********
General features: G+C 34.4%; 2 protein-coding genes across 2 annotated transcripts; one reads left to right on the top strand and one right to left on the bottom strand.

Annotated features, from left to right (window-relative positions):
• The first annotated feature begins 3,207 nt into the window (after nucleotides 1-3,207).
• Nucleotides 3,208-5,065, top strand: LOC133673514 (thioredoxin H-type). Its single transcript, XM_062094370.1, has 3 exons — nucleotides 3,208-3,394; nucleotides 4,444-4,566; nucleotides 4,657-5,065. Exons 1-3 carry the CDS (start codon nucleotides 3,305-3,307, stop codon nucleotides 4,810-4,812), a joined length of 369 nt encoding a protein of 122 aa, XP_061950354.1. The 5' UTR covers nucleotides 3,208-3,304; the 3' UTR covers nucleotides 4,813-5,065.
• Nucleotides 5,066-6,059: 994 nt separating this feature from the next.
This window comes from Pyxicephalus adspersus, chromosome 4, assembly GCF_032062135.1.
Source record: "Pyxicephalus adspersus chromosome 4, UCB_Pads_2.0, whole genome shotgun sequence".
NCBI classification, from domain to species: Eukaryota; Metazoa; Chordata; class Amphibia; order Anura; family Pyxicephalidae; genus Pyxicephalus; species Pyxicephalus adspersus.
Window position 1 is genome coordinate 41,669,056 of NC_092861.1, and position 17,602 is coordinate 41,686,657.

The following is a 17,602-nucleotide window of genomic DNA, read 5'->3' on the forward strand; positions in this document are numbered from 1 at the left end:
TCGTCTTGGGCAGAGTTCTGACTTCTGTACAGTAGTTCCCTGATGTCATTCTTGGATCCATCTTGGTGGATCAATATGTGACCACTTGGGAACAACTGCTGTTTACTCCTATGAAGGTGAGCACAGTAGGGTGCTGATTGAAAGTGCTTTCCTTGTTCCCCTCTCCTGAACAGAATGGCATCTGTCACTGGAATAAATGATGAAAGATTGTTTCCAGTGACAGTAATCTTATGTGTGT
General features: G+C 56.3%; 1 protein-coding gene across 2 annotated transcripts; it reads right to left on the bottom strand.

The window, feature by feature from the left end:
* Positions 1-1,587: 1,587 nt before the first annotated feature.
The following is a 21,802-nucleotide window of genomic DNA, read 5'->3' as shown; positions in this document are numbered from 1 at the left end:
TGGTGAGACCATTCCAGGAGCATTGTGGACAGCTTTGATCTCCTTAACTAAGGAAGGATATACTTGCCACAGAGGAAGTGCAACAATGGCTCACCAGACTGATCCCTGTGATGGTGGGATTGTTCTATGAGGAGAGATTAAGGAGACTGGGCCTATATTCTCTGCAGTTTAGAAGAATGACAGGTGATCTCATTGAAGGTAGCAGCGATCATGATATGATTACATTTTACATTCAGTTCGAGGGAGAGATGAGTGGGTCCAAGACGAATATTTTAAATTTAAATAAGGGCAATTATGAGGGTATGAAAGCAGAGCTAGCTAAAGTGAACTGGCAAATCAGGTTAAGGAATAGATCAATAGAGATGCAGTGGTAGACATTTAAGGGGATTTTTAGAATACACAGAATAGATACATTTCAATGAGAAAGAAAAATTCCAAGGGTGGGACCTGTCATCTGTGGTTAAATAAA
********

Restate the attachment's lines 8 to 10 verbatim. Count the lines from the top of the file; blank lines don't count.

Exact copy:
NCBI classification, from domain to species: Eukaryota; Metazoa; Chordata; class Amphibia; order Anura; family Pyxicephalidae; genus Pyxicephalus; species Pyxicephalus adspersus.
Window position 1 is genome coordinate 41,669,056 of NC_092861.1, and position 17,602 is coordinate 41,686,657.

The following is a 17,602-nucleotide window of genomic DNA, read 5'->3' on the forward strand; positions in this document are numbered from 1 at the left end: